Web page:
Cervical Cancer Vaccine Gives Long Protection -- Study
April 7, 2006
In a new study, researchers report that women given the vaccine Cervarix maintained high levels of antibodies against two types of human papillomavirus (HPV) for up to 4.5 years after receiving their last dose. HPV strains 16 and 18 cause more than 70 percent of cervical cancer, a disease that kills 230,000 women a year, chiefly in the developing world.
"These findings set the stage for widescale adoption of HPV vaccination for prevention of cervical cancer," said lead author Dr. Diane Harper of Dartmouth Medical School.
Harper and colleagues followed 800 women who took part in the original trial, in which Cervarix was compared to a placebo. They found the vaccinated women had high levels of antibodies to strains 16 and 18, and the levels did not decrease over time. In addition, the vaccine conferred protection against new and persistent infections and showed effectiveness against strains 45 and 31, which are the third- and fourth-most prevalent cancer-causing types of HPV.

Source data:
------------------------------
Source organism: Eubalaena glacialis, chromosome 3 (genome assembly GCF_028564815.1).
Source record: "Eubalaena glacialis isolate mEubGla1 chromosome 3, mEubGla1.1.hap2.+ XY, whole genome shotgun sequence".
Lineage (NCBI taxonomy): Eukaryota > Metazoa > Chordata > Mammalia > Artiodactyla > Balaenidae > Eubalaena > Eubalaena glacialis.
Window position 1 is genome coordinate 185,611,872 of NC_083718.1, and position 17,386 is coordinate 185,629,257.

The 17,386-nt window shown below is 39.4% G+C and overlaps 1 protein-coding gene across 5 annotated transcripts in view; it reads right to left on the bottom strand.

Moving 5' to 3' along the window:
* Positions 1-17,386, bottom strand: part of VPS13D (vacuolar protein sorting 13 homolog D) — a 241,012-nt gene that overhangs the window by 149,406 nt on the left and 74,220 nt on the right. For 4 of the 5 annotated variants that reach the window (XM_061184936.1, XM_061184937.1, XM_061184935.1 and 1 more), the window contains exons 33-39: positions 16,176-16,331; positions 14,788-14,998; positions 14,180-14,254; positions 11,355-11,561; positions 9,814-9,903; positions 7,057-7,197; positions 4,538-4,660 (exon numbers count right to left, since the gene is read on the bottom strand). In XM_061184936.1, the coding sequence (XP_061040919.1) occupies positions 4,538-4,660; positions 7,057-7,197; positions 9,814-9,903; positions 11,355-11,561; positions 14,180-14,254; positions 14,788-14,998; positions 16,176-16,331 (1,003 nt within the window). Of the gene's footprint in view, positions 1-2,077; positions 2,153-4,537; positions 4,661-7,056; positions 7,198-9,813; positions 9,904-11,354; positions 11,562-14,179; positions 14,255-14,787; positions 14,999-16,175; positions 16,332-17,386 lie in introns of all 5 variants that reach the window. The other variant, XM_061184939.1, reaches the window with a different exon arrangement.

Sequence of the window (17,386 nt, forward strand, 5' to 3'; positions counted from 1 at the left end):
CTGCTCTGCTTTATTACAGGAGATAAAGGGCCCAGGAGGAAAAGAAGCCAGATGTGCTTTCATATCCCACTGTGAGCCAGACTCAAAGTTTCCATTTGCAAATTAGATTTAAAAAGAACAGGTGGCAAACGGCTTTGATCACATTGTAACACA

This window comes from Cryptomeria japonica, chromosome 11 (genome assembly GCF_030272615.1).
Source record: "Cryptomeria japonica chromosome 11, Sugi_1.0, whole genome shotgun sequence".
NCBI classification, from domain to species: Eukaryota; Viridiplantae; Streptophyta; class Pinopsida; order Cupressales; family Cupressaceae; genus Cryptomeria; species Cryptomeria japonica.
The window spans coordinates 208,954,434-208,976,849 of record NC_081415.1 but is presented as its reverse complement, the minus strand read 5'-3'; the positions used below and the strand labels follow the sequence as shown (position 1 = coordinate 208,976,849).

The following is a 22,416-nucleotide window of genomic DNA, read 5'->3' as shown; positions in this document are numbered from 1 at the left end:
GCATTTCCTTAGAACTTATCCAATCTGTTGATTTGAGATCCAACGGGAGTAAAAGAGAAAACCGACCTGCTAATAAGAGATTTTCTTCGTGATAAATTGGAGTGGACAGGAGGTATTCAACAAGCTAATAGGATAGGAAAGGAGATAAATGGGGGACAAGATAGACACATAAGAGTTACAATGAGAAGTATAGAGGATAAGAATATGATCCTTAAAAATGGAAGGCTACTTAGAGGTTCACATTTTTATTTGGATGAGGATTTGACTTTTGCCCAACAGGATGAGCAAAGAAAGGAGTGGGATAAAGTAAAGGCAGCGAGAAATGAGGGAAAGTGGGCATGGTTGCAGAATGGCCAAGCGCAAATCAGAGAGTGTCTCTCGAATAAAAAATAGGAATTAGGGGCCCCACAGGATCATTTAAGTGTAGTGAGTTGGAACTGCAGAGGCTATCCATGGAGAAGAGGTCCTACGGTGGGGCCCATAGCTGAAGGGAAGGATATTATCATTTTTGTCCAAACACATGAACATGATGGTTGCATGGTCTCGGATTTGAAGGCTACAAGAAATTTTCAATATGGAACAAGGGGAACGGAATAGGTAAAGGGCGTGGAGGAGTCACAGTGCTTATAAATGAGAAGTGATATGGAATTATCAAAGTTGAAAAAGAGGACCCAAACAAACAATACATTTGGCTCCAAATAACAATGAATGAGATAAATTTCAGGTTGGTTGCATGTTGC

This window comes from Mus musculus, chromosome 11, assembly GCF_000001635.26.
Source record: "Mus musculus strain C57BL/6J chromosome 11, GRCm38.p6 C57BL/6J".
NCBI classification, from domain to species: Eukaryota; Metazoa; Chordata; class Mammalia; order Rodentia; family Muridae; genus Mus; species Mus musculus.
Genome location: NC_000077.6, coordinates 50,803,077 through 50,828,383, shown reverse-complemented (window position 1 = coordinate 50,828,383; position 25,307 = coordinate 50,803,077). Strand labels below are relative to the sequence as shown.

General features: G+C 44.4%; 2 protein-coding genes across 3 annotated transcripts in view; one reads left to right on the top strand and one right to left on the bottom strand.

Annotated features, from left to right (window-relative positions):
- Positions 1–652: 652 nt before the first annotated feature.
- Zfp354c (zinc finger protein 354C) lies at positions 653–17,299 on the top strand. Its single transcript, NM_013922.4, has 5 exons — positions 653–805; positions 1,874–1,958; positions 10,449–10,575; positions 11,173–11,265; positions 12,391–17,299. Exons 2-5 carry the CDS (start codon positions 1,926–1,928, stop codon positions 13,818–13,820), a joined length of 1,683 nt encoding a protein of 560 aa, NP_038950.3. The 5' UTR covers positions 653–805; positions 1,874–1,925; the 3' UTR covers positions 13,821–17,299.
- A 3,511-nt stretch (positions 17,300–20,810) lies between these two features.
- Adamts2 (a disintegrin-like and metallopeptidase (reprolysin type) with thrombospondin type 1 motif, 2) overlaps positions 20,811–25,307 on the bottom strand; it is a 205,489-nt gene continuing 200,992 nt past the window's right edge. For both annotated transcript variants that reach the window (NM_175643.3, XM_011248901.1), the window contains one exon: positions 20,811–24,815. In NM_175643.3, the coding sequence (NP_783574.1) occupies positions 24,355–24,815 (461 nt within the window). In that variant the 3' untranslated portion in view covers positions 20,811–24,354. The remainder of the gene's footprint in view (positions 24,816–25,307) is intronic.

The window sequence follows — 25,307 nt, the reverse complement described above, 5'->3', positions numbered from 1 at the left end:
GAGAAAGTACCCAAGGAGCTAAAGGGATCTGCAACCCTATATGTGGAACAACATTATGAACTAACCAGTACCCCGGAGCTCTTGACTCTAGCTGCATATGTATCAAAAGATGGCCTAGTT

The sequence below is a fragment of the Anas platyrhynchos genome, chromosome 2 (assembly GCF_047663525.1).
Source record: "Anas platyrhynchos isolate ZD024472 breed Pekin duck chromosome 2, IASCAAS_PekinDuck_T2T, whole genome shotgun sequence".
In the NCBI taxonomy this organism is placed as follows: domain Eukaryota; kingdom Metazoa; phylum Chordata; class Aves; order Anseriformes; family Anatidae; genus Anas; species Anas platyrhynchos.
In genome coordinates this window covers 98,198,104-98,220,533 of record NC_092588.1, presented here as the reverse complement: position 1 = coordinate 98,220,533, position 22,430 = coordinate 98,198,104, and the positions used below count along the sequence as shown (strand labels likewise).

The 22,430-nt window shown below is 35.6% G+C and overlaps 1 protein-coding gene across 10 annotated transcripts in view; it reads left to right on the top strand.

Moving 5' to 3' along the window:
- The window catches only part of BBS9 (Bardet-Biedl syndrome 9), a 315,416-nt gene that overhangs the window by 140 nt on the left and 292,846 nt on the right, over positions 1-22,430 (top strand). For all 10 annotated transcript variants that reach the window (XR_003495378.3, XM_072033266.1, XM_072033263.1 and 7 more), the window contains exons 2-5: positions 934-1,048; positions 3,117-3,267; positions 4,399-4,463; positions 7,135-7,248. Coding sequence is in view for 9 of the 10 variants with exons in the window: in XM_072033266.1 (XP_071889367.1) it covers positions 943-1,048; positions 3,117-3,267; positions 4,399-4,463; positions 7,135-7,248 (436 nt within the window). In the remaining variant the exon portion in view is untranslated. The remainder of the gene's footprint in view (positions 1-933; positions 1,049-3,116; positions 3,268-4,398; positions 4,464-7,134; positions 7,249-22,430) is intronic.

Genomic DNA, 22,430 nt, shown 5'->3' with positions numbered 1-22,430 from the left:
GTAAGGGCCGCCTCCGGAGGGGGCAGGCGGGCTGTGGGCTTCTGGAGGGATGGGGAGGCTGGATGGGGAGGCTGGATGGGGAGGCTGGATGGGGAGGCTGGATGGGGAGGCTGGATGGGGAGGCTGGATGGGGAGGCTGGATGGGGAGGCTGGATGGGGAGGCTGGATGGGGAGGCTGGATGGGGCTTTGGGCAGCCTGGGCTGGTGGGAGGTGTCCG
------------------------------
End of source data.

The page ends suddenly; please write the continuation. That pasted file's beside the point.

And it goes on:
"The results show sustained immune response and long-term efficacy against HPV-16 and HPV-18 infection," Harper said.
The maker of Cervarix, GlaxoSmithKline Plc, in March submitted an application seeking approval by the European Medicines Agency. In December, Merck & Co. Inc. applied for US and European approval of its HPV vaccine, Gardasil.
The full report, "Sustained Efficacy Up to 4.5 Years of a Bivalent L1 Virus-Like Particle Vaccine Against Human Papillomavirus Types 16 and 18: Follow-up from a Randomised Control Trial," was published online in The Lancet (doi: 10.1016/S0140-6736(06)68439-0).
This article was provided by CDC National Prevention Information Network. It is a part of the publication CDC HIV/Hepatitis/STD/TB Prevention News Update.